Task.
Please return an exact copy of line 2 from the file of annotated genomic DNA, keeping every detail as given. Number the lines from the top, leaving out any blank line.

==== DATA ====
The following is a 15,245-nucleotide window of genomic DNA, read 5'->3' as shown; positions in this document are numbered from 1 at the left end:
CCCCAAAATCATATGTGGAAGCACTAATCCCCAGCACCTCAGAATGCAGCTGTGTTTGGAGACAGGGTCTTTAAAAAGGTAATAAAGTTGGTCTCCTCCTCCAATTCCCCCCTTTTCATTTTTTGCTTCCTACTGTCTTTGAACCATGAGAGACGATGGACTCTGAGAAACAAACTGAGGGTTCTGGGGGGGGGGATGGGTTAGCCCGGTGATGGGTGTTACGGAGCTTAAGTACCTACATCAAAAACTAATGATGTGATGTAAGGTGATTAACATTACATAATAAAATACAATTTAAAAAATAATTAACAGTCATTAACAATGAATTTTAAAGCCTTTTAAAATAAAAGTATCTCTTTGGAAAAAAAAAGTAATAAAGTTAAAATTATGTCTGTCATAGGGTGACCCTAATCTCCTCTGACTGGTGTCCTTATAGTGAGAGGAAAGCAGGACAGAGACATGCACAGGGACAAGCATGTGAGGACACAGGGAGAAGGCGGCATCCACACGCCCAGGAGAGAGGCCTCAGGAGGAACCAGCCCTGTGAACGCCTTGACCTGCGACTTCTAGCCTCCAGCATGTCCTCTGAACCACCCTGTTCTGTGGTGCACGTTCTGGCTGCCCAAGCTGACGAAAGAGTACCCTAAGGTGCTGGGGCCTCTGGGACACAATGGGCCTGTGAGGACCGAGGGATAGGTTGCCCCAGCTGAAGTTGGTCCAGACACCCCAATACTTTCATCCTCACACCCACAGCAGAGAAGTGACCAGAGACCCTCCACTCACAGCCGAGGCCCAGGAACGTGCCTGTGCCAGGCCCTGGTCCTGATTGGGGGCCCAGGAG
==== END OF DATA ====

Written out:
CCCCAAAATCATATGTGGAAGCACTAATCCCCAGCACCTCAGAATGCAGCTGTGTTTGGAGACAGGGTCTTTAAAAAGGTAATAAAGTTGGTCTCCTCCTCCAATTCCCCCCTTTTCATTTTTTGCTTCCTACTGTCTTTGAACCATGAGAGACGATGGACTCTGAGAAACAAACTGAGGGTTCTGGGGGGGGGGATGGGTTAGCCCGGTGATGGGTGTTACGGAGCTTAAGTACCTACATCAAAAACTAATGATGTGATGTAAGGTGATTAACATTACATAATAAAATACAATTTAAAAAATAATTAACAGTCATTAACAATGAATTTTAAAGCCTTTTAAAATAAAAGTATCTCTTTGGAAAAAAAAAGTAATAAAGTTAAAATTATGTCTGTCATAGGGTGACCCTAATCTCCTCTGACTGGTGTCCTTATAGTGAGAGGAAAGCAGGACAGAGACATGCACAGGGACAAGCATGTGAGGACACAGGGAGAAGGCGGCATCCACACGCCCAGGAGAGAGGCCTCAGGAGGAACCAGCCCTGTGAACGCCTTGACCTGCGACTTCTAGCCTCCAGCATGTCCTCTGAACCACCCTGTTCTGTGGTGCACGTTCTGGCTGCCCAAGCTGACGAAAGAGTACCCTAAGGTGCTGGGGCCTCTGGGACACAATGGGCCTGTGAGGACCGAGGGATAGGTTGCCCCAGCTGAAGTTGGTCCAGACACCCCAATACTTTCATCCTCACACCCACAGCAGAGAAGTGACCAGAGACCCTCCACTCACAGCCGAGGCCCAGGAACGTGCCTGTGCCAGGCCCTGGTCCTGATTGGGGGCCCAGGAG